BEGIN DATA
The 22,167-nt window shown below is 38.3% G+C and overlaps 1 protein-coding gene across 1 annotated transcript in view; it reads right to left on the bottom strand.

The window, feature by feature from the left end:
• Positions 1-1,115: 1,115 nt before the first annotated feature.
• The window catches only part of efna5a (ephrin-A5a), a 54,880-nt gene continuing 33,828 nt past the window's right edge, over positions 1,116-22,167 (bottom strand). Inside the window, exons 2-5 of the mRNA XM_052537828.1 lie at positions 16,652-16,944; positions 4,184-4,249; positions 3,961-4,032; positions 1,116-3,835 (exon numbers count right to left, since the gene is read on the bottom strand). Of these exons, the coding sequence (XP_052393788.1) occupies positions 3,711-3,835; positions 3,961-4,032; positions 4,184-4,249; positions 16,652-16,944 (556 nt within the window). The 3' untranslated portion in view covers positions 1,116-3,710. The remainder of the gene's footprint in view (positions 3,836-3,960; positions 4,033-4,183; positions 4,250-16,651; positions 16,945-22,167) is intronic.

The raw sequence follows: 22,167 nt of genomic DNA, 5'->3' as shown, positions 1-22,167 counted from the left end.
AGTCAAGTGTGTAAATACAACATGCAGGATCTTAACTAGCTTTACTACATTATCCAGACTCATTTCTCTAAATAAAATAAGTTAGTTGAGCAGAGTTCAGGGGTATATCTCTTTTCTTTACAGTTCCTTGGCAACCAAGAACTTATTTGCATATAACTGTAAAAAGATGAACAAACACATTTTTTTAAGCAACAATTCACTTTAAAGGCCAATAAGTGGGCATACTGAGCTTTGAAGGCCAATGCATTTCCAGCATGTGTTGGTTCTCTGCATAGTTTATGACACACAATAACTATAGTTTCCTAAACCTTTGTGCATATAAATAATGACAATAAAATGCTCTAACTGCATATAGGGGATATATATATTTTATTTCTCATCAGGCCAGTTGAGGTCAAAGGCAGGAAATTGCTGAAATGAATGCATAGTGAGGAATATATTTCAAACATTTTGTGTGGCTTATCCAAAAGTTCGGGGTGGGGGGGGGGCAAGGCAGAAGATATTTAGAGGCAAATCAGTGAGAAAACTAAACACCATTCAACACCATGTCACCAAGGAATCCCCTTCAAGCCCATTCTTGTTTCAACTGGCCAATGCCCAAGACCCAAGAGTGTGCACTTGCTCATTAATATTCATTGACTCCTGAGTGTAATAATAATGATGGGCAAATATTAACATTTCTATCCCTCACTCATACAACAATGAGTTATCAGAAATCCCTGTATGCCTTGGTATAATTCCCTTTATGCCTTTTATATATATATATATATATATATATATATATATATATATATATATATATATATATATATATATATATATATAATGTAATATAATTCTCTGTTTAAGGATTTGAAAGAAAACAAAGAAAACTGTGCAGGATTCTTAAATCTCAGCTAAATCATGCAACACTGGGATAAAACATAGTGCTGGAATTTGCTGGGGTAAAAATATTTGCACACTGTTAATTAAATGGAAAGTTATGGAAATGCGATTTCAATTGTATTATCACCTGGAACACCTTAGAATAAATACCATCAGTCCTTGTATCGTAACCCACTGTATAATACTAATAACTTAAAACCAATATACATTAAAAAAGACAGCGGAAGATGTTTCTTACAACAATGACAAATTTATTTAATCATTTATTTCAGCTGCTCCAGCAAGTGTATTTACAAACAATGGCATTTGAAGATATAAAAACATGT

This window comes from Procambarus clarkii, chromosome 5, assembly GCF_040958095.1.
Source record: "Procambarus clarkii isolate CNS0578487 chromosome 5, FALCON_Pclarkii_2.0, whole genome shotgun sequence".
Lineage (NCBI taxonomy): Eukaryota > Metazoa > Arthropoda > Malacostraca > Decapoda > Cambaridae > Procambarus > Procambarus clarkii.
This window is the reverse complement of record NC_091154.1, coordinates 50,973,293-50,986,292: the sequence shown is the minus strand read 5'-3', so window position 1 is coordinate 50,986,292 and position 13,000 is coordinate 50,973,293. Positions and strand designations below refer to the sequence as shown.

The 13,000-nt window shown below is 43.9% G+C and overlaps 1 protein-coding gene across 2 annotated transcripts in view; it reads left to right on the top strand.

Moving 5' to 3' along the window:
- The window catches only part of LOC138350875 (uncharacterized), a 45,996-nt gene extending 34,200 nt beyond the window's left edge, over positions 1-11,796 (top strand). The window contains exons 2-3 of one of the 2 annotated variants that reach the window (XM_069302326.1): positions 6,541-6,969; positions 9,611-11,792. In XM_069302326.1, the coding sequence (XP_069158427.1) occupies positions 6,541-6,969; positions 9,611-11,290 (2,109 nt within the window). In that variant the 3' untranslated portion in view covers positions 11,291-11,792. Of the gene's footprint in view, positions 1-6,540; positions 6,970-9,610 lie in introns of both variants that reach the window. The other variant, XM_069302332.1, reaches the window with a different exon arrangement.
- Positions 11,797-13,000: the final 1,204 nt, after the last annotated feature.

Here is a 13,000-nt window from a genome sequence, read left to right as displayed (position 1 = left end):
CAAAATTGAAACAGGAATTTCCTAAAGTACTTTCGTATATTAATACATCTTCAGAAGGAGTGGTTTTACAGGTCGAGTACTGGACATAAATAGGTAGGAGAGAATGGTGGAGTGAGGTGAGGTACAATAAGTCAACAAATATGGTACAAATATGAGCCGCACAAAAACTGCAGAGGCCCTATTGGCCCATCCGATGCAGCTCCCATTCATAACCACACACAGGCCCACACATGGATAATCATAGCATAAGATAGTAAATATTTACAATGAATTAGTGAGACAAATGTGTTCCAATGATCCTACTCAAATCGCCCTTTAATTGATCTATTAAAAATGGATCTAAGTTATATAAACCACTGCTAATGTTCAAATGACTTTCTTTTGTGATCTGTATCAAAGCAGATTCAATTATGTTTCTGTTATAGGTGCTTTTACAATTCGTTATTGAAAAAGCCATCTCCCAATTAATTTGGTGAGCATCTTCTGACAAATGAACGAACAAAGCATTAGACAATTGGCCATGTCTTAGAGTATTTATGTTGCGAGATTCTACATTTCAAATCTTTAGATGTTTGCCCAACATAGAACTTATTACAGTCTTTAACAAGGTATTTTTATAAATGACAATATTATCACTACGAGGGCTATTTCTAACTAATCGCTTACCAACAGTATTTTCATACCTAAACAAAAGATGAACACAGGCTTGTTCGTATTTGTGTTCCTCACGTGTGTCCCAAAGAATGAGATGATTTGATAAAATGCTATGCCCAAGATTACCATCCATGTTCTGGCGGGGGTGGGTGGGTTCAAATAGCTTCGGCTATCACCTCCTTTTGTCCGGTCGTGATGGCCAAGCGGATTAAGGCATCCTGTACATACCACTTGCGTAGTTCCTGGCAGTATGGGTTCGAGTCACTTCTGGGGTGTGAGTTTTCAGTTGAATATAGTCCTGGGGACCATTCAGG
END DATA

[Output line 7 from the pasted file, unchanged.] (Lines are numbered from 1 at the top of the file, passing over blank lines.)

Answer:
This window comes from Procambarus clarkii, chromosome 5, assembly GCF_040958095.1.